Broken Coffee Machines Saved by 3D Printing

By on October 14th, 2022 in news, Usage

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Fixing coffee machines [Source: Bentax]

Sometimes it makes sense to use 3D printing to repair machines.

That was the conclusion of a project undertaken by Bentax, a coffee solutions provider, and the Danish Technological Institute.

The problem was that Bentax had a growing pile of broken coffee machines, with a very common problem: the milk pump had failed. As that was an expensive component of the device, it made little sense to buy replacement pumps and install them. Thus there was considerable production of new equipment taking place, while nearly-usable-but-broken machines laid aside. 3Druck writes:

“When servicing coffee machines, Bentax found a problem with the milk pump where some parts wear out quickly. This is a big expense as you cannot get replacement parts for the pump and therefore have to buy a new pump from the supplier. This has resulted in Bentax now having a large pile of unusable milk pumps that actually work fine except for two worn out parts.”

It turns out that the milk pump is the heart of the machine: if it doesn’t work properly, other components can also fail. This led to a higher failure rate than Bentax wanted, around ten percent.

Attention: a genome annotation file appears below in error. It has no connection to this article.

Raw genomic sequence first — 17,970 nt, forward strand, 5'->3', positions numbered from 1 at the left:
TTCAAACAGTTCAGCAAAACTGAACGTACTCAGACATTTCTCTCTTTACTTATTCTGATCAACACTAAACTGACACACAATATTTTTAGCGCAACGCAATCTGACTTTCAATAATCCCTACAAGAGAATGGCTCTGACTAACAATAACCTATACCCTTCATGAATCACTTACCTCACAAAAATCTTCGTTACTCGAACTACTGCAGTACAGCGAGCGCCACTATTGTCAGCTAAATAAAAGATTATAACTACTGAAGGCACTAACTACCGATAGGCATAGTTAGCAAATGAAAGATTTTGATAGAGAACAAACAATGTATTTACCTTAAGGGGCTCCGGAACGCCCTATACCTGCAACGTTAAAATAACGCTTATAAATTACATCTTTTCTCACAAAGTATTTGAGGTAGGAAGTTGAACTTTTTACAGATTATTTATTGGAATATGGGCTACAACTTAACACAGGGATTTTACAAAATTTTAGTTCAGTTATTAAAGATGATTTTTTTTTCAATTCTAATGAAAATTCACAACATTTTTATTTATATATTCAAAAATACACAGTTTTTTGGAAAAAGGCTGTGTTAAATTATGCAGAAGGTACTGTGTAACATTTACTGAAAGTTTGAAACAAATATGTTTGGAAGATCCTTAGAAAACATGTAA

The project sought to test whether it was possible to 3D print replacement parts for the broken pumps that would be less expensive than buying new pumps outright.

It turns out that this is indeed possible. They were able to 3D scan the parts and attempt reproduction using a variety of techniques, including 3D printing.

Bentax’s Anders Myrup explained:

“The results we saw exceeded all expectations and when we held the parts in our hands, nobody could really believe they were 3D printed. It went far beyond what we thought possible. So we clearly didn’t have enough insight into the technology.”

Bentax is still refining the process of making these parts so that they are a perfect fit, but the point has been made with that company. From now forward, it’s likely this company will consider more advanced solutions to common problems.

This is a scenario that is surely not unique. There are countless companies around the world that could benefit from use of 3D print technology to simplify their workflow, reduce costs, speed up timelines and get ahead of competitors.

While this scenario had a great ending, the same is not the case for thousands of other companies that simply don’t have sufficient awareness or opportunity to participate.

If you happen to encounter a company that could benefit from 3D printing, why not point that out to them? They may not otherwise know there’s a good option for them to consider.

Via 3Druck (Deutsche) (Hat tip to Benjamin)

By Kerry Stevenson

Kerry Stevenson, aka "General Fabb" has written over 8,000 stories on 3D printing at Fabbaloo since he launched the venture in 2007, with an intention to promote and grow the incredible technology of 3D printing across the world. So far, it seems to be working!

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